From cabin crew to delivery rider

Azrul pictured with AirAsia boss Tan Sri Tony Fernandes (left pic) and in his new role as a delivery rider. — Pictures courtesy of Azrul Hizzat Marzuki
Azrul pictured with AirAsia boss Tan Sri Tony Fernandes (left pic) and in his new role as a delivery rider. — Pictures courtesy of Azrul Hizzat Marzuki

It was a similar predicament for former AirAsia long-haul cabin crew member Azrul Hizzat Marzuki, who found himself in limbo after most of the airline’s flights were grounded during the first MCO.

The 43-year-old then hung up his flight attendant uniform to become a part-time delivery rider at AirAsia’s digital logistics arm Teleport in April 2020 for the sake of his family.

With international borders still shut, Azrul then made the hard decision to bid goodbye to a five-year career in the skies in October 2020 to focus on delivery work full-time.

It was uncharted territory for the father-of-five but the transition was made easier thanks to his family cheering him on in his new role.

“I can’t thank my family enough for sticking with me through thick and thin.

“They understand how this pandemic has affected my income and as a family, we have managed to find balance in our financial, physical, and mental well-being.

“When I see them after a busy day of delivering food, every drop of sweat is worth it,” said Azrul, who is based in Bandar Baru Bangi, Selangor.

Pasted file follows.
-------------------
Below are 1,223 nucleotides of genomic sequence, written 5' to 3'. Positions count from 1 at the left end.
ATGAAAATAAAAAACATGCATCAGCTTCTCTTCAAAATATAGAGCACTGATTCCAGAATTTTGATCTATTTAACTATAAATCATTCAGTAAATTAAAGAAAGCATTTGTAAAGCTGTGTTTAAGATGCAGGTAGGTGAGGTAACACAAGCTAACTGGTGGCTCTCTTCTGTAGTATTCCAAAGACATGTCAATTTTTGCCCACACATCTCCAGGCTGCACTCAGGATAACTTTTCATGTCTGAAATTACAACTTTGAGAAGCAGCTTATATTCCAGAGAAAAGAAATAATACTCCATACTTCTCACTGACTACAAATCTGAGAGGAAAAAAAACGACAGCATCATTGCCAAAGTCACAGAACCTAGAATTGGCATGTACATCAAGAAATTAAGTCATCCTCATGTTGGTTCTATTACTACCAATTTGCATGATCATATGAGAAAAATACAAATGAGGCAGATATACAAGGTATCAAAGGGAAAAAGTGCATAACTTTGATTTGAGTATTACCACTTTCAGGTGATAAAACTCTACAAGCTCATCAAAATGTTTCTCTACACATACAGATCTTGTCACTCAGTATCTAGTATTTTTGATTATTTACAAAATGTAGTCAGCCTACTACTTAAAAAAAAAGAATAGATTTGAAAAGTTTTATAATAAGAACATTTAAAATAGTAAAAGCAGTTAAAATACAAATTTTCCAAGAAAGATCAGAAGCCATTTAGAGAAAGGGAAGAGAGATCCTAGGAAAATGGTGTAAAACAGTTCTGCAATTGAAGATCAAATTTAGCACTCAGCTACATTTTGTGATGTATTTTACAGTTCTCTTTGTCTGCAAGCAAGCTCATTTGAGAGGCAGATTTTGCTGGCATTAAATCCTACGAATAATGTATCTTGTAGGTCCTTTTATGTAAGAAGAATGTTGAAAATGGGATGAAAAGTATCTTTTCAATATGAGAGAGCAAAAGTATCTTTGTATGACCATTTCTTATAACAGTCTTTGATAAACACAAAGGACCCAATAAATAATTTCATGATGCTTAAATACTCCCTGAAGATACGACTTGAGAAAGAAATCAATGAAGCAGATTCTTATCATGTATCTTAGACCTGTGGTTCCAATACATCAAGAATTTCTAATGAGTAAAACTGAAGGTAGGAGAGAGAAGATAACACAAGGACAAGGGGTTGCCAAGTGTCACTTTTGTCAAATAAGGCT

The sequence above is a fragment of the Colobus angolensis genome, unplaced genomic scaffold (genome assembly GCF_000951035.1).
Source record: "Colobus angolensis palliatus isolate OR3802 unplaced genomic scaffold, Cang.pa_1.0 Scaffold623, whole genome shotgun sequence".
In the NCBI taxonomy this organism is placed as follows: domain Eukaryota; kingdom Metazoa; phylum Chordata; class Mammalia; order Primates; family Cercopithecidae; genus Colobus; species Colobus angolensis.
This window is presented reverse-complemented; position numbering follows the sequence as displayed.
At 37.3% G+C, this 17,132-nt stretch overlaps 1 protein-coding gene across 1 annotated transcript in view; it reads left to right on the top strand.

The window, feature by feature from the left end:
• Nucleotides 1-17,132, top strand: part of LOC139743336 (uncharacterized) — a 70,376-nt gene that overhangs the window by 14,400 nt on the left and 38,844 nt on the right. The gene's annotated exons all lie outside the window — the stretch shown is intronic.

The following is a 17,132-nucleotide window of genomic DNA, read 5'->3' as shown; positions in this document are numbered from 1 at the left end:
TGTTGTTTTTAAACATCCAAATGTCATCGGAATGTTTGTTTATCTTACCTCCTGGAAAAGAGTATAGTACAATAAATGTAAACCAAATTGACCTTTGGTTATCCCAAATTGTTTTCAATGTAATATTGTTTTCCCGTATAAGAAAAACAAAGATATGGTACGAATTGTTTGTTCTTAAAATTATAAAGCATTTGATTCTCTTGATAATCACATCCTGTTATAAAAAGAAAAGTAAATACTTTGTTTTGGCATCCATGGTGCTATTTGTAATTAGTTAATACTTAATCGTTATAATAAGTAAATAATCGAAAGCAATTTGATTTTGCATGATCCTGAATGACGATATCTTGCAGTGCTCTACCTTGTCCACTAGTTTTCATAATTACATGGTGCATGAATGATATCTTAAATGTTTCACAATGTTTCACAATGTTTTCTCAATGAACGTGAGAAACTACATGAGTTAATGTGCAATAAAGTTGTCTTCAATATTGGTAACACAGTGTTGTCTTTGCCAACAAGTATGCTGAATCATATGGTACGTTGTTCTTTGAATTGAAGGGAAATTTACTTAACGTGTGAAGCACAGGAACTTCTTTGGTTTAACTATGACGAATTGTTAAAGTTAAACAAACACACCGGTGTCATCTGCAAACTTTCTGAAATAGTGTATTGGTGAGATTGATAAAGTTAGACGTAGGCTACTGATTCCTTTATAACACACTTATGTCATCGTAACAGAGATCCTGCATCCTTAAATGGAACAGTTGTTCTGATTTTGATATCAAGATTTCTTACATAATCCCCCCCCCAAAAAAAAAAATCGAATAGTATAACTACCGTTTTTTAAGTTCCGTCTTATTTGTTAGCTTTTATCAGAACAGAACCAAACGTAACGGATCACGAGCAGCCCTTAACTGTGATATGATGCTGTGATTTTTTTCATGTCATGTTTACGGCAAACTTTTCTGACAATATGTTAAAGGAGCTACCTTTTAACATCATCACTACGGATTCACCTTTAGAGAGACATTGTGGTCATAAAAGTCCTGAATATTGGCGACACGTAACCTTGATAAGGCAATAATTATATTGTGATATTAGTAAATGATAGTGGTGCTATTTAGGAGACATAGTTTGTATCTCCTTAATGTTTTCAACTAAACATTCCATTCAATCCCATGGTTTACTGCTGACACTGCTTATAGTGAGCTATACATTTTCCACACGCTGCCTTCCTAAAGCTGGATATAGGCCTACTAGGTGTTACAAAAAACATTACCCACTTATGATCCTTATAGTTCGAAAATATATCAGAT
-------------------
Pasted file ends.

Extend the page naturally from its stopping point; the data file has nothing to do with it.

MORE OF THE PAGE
Azrul and his wife are both breadwinners and are giving their all to support their two daughters and three sons, aged between five and 15. — Picture courtesy of Azrul Hizzat Marzuki
Azrul and his wife are both breadwinners and are giving their all to support their two daughters and three sons, aged between five and 15. — Picture courtesy of Azrul Hizzat Marzuki

Being a delivery rider comes with its own set of challenges, including planning his work schedule and braving the hot weather to deliver the goods on time.

Despite the hurdles, Azrul believes that the situation has brought a silver lining in the form of more quality time with his loved ones.

One thing’s for sure, now I get to spend more time with my family as I can be at home every day as opposed to a few nights a week when I was flying.

“The pandemic has taught us all to appreciate the small things in life.

“Last year, I managed to attend my daughter’s school sports day. Just watching her getting the medals brought tears to my eyes as I could’ve missed many of these precious moments if I was flying.”

Azrul also remains hopeful that international flights will resume soon and he dreams of making a return to the skies as a cabin crew member once it is safe and viable to do so.

Until then, his family’s well-being and looking after his health remain at the top of his priority list.

“The pandemic has taught me that family and wellbeing come first.

“There’s always a way to find an income, but money doesn’t mean anything if you have nobody to share your happiness with or if you’re sick.

“As a family, we strive to stay positive in whatever situation.”